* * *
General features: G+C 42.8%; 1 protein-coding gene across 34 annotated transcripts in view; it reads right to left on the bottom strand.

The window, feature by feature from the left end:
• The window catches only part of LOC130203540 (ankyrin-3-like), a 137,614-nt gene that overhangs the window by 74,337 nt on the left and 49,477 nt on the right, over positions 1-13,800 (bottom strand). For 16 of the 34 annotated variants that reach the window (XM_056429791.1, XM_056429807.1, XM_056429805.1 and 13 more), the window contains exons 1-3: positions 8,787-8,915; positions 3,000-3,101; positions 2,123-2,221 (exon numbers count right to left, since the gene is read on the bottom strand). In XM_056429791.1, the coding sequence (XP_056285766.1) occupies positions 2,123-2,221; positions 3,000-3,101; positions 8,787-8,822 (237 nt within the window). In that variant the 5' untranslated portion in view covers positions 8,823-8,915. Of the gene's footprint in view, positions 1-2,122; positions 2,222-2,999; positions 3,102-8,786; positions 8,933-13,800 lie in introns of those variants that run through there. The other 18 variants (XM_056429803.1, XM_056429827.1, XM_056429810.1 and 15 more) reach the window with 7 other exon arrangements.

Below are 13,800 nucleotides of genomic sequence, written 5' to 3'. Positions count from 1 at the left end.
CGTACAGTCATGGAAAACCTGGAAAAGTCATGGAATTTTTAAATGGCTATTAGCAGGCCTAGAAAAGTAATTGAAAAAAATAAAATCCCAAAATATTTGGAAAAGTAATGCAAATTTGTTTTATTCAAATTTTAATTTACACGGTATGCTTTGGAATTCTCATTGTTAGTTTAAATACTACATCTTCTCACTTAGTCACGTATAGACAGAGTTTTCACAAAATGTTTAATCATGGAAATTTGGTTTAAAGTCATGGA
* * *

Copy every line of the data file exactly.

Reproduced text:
General features: G+C 42.8%; 1 protein-coding gene across 34 annotated transcripts in view; it reads right to left on the bottom strand.

The window, feature by feature from the left end:
• The window catches only part of LOC130203540 (ankyrin-3-like), a 137,614-nt gene that overhangs the window by 74,337 nt on the left and 49,477 nt on the right, over positions 1-13,800 (bottom strand). For 16 of the 34 annotated variants that reach the window (XM_056429791.1, XM_056429807.1, XM_056429805.1 and 13 more), the window contains exons 1-3: positions 8,787-8,915; positions 3,000-3,101; positions 2,123-2,221 (exon numbers count right to left, since the gene is read on the bottom strand). In XM_056429791.1, the coding sequence (XP_056285766.1) occupies positions 2,123-2,221; positions 3,000-3,101; positions 8,787-8,822 (237 nt within the window). In that variant the 5' untranslated portion in view covers positions 8,823-8,915. Of the gene's footprint in view, positions 1-2,122; positions 2,222-2,999; positions 3,102-8,786; positions 8,933-13,800 lie in introns of those variants that run through there. The other 18 variants (XM_056429803.1, XM_056429827.1, XM_056429810.1 and 15 more) reach the window with 7 other exon arrangements.

Below are 13,800 nucleotides of genomic sequence, written 5' to 3'. Positions count from 1 at the left end.
CGTACAGTCATGGAAAACCTGGAAAAGTCATGGAATTTTTAAATGGCTATTAGCAGGCCTAGAAAAGTAATTGAAAAAAATAAAATCCCAAAATATTTGGAAAAGTAATGCAAATTTGTTTTATTCAAATTTTAATTTACACGGTATGCTTTGGAATTCTCATTGTTAGTTTAAATACTACATCTTCTCACTTAGTCACGTATAGACAGAGTTTTCACAAAATGTTTAATCATGGAAATTTGGTTTAAAGTCATGGA